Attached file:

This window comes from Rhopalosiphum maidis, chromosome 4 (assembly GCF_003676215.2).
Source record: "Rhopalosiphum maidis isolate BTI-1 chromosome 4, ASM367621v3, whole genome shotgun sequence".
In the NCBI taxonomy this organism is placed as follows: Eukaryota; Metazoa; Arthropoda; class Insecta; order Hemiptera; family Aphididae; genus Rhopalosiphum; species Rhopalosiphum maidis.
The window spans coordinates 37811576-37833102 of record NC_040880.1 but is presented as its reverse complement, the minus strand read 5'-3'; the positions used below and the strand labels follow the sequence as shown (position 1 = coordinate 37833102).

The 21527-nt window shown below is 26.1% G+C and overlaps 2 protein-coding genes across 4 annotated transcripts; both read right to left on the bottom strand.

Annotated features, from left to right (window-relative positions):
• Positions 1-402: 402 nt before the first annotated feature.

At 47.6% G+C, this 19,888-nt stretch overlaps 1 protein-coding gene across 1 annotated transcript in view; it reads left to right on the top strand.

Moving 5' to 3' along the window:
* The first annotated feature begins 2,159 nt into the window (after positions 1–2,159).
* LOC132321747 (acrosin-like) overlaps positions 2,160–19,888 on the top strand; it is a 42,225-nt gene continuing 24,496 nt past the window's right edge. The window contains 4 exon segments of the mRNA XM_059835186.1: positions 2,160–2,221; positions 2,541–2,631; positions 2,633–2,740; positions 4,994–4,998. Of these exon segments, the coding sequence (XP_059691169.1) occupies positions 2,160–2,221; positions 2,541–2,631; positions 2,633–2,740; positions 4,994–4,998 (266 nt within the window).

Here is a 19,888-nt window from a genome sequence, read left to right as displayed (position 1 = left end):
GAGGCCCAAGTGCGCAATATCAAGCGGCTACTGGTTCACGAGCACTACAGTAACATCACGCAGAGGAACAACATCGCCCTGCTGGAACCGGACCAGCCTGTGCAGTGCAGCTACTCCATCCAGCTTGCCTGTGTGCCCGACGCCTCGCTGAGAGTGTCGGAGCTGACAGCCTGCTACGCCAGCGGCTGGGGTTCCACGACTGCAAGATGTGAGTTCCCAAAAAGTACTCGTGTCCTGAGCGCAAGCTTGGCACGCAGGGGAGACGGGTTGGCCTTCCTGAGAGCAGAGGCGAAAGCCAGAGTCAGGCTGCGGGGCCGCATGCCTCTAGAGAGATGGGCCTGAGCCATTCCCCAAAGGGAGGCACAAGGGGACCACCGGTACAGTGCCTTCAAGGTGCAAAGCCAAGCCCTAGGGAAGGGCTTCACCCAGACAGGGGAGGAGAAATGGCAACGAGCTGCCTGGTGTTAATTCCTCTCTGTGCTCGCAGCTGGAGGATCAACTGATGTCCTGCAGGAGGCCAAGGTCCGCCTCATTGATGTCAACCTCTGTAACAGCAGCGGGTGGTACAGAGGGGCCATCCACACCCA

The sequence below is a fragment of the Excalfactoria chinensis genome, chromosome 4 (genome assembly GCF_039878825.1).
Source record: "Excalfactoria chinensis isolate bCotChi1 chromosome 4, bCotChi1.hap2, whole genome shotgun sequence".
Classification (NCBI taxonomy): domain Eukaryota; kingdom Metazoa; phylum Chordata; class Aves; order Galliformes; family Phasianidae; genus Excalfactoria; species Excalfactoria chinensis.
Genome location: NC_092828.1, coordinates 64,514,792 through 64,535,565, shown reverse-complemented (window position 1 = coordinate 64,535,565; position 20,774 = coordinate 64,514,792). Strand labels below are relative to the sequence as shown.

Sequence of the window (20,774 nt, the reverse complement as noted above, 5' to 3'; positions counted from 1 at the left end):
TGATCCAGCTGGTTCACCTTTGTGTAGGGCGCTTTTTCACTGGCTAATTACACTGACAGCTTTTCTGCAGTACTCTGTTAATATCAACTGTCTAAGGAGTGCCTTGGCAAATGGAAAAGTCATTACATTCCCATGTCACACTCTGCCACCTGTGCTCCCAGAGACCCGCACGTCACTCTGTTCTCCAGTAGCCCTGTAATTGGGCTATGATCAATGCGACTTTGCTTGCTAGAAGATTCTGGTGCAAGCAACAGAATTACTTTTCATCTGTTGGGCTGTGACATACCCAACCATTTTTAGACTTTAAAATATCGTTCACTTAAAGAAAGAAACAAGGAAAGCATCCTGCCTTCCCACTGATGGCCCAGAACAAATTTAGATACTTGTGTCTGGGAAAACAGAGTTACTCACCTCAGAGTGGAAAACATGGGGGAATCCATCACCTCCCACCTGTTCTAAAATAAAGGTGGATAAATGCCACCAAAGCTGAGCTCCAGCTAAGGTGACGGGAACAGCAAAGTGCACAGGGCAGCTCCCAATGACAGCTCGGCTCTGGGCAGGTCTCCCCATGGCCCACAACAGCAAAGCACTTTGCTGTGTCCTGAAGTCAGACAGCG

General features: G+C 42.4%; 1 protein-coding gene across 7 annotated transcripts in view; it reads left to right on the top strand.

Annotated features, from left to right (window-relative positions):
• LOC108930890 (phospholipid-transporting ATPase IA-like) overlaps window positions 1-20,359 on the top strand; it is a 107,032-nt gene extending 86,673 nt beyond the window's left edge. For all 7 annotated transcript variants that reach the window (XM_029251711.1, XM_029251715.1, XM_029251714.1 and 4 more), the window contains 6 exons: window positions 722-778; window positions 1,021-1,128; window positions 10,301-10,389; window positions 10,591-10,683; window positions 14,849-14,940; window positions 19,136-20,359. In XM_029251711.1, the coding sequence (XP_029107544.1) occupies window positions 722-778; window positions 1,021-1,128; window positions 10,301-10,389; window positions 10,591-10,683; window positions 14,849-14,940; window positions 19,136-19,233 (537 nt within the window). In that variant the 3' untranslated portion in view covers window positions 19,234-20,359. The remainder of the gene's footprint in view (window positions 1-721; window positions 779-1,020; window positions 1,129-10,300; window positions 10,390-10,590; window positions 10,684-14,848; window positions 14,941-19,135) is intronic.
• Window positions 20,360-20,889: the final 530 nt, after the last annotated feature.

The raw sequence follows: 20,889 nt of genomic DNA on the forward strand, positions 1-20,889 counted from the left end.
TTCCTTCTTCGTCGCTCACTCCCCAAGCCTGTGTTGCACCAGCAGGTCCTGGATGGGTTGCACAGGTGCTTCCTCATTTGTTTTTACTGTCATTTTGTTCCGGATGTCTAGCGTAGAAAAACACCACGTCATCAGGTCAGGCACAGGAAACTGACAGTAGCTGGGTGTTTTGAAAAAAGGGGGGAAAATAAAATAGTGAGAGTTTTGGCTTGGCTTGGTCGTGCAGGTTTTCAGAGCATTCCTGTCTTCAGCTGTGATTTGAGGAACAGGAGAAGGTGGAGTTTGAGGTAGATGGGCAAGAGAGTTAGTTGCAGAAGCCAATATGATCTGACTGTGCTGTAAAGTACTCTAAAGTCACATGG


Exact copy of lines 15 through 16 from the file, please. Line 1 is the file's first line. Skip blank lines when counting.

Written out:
Source record: "Excalfactoria chinensis isolate bCotChi1 chromosome 4, bCotChi1.hap2, whole genome shotgun sequence".
Classification (NCBI taxonomy): domain Eukaryota; kingdom Metazoa; phylum Chordata; class Aves; order Galliformes; family Phasianidae; genus Excalfactoria; species Excalfactoria chinensis.